W. J. Ballantine, Leigh Marine Laboratory, New Zealand
Marine reserves have been discussed for many years,
and there are now examples in many countries. We know that they are
practical and that, once established, they are generally popular and
successful. We have carried out enough trials and tests. It is
time to create full systems of marine reserves. To do this we need a
clear policy based on principles that everyone can understand.
1. There are many kinds of marine life (species diversity), these occur in many different habitats and communities, and they interact in many ways. Marine life existed before people became active in the sea, and it maintained itself.
2. This natural marine life is abundant, varied and complex. It occupies 70% of our world. It carries out many processes that are important to the planet. Marine life is far more than a set of things directly useful to people, but we are only dimly aware of how the whole system operates.
3. Despite increasing rates of study, we are still very ignorant about marine life. Less than half the species have been described, few regions have had their habitats mapped, and we only know some examples of the natural processes. We do not know how much of anything is necessary to sustain the whole in a healthy state, but it is clear that the natural processes are critical to all life on the planet.
4. Many human activities in the sea (fishing, dumping, dredging, etc.) can kill or degrade marine life and its habitats. The range and intensity of human-induced damage have increased over the years; have already caused multiple and widespread changes to marine life; and now threaten its sustainability.
5. Our existing ways of planning and managing human activities in the sea are useful and necessary, but they are not sufficient to prevent or adequately control this damage. Existing management mostly tries to solve problems, but the problems (e.g. damage) have to occur and be noticed before action is taken (reactive management).
6. More positive action is also needed. Setting aside areas of the sea (marine reserves) which are protected against all direct human interference will help maintain (or restore) the full natural biological diversity.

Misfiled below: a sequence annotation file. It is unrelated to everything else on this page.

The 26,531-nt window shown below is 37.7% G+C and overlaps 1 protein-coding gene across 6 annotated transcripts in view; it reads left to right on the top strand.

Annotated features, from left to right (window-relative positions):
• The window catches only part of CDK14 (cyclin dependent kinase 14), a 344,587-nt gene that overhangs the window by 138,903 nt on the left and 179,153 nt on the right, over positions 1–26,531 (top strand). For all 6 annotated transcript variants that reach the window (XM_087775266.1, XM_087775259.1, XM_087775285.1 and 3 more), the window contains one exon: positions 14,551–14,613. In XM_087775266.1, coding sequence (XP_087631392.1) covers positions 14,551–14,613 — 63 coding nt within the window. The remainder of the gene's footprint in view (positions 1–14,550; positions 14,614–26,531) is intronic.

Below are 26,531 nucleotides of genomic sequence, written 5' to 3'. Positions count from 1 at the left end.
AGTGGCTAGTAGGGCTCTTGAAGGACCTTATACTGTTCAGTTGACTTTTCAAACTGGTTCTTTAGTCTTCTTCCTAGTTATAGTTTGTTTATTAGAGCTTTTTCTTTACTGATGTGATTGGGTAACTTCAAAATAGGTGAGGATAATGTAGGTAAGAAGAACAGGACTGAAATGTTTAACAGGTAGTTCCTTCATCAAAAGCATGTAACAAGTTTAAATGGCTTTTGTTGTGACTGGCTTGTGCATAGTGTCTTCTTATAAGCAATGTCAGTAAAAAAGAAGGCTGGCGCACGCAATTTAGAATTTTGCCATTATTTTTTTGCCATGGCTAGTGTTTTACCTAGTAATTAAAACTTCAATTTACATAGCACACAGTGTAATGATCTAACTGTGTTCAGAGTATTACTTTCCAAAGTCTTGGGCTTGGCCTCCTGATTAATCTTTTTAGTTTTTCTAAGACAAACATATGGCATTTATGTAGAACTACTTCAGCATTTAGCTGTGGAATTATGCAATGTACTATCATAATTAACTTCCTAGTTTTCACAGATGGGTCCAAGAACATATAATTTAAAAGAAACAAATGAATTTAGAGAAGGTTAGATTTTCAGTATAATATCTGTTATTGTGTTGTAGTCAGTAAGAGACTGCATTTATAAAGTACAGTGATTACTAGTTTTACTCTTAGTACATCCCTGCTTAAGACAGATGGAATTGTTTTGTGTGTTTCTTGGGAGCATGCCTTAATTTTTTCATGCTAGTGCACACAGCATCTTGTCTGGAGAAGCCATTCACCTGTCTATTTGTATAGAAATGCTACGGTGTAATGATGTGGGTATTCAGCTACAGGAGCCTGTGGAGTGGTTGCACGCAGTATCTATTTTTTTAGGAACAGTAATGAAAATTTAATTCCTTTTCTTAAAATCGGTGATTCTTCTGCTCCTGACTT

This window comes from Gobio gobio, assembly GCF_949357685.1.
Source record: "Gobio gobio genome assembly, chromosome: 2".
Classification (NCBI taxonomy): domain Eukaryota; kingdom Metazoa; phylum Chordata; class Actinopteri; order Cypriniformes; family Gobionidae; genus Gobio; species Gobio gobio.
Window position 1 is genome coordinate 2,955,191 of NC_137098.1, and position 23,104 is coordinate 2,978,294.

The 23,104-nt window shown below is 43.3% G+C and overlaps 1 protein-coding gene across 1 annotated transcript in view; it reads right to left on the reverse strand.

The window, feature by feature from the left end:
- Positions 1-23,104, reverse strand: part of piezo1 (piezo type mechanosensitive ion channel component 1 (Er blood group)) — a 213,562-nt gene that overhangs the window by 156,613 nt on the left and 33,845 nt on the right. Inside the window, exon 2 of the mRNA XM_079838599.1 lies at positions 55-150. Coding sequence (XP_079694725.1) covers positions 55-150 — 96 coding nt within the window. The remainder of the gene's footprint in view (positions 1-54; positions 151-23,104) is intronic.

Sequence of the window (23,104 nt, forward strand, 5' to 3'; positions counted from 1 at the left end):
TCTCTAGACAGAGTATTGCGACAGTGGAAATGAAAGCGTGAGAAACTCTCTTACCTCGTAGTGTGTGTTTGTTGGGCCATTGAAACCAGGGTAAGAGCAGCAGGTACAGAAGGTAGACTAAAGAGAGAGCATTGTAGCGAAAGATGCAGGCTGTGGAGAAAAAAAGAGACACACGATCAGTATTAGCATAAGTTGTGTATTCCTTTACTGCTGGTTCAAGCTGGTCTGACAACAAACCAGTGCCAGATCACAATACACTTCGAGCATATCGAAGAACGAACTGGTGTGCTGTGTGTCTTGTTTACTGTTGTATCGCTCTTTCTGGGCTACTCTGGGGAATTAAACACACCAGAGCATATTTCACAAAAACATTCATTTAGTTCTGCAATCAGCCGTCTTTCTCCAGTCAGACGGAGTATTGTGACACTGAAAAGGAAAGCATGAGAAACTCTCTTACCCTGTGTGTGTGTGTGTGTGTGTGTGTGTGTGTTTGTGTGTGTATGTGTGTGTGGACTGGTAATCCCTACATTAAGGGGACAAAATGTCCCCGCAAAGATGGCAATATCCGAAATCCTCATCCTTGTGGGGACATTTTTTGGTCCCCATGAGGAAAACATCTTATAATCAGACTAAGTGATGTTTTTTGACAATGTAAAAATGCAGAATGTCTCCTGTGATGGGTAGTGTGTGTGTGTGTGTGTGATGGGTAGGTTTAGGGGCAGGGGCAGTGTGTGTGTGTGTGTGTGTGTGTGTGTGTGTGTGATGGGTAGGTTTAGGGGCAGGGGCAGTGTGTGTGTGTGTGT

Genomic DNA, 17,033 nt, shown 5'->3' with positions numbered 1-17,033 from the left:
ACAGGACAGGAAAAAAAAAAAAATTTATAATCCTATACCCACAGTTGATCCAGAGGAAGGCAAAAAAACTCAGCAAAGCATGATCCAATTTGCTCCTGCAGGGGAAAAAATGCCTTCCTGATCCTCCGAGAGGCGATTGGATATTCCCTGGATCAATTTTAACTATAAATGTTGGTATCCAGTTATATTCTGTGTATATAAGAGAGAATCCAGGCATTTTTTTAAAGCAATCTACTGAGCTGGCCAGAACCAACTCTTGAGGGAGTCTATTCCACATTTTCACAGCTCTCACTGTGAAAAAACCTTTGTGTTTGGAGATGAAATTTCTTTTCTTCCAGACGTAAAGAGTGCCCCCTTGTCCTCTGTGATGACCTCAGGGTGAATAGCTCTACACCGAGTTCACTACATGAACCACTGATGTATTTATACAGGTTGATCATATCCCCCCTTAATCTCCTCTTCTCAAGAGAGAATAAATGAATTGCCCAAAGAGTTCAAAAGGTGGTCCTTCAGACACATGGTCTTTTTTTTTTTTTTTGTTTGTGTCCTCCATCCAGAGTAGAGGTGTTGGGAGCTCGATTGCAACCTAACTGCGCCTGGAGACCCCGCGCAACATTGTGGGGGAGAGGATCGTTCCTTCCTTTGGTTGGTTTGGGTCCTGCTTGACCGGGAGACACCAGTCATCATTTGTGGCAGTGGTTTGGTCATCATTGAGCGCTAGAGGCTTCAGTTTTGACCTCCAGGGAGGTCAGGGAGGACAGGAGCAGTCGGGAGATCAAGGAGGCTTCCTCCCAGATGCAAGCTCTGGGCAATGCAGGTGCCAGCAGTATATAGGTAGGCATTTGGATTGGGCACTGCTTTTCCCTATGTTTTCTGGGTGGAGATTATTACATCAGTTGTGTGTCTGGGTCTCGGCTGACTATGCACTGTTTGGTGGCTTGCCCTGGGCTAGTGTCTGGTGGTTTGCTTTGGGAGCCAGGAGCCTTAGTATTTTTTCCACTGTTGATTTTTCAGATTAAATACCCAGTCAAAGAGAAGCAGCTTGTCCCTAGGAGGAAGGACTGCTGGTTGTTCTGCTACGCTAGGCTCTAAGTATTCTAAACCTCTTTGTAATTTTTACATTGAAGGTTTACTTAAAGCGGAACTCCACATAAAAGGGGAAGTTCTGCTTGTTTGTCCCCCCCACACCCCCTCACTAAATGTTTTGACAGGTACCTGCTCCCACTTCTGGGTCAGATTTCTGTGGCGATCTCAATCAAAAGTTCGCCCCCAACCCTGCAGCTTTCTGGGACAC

7. These marine reserves will have many additional benefits. They will make it easier for people to appreciate and understand natural marine life. They will help us recognise the changes our activities have caused, and distinguish these from natural variation. Marine reserves will help us measure these changes, and show how we could adjust our activities sensibly. Marine reserves are important to science, management, education, and recreation; as well as essential for conservation.
8. Marine reserves are a new, different and additional form of management. They do not aim to solve particular problems, simply to maintain the natural biodiversity. They do not depend on particular information (e.g. identifying damage), all potentially-disturbing activities are excluded on principle. Problem-based, data-dependent planning and management will continue in the rest of the sea.
9. Standard planning will steadily improve. The introduction of zoning is one such improvement. When zoning is adopted in a region, marine reserves will be included as the first and most important zone. Indeed reserves will help lead to this form of management.
10. All these points are universal. They apply everywhere, and are independent of climate, the marine life that occurs, what people are doing to it, or who is in charge. To maintain (or recover) the full natural marine life, marine reserves are needed in all regions. In each region the reserves must form a system which is sufficiently large and comprehensive to be self-sustaining despite human activities in the rest of the sea.
Each region requires a policy which includes the following principles:
The reserves are highly protected. All potentially damaging human
activities are banned on principle, as far as is practical and sensible.
These rules are efficiently enforced.
reserves support all standard marine management, but they are not a
panacea, nor an alternative. Detailed and general management must continue
outside the reserves, and steadily improve. Reserves cannot operate
successfully unless exploitive use outside is kept within reasonable
bounds. In particular, marine reserves do not protect marine life against
damage caused by things that float or flow into the reserves (e.g. water
borne silt or pollutants) or atmospheric changes (e.g. global warming),
but reserves are necessary to distinguish these effects from direct damage
and to measure both.
Dr Bill Ballantine is a marine biologist at the Leigh Marine Laboratory, University of Auckland, New Zealand. He has advocated the concept of no-take marine reserves since the 1960s and helped promote many of the existing reserves in New Zealand waters. This document is an updated version of the paper first published in the April 2003 edition of MPA News (4:9, Scientific Principles for Marine Reserve Systems); republished in MPA News 7:7 February 2006.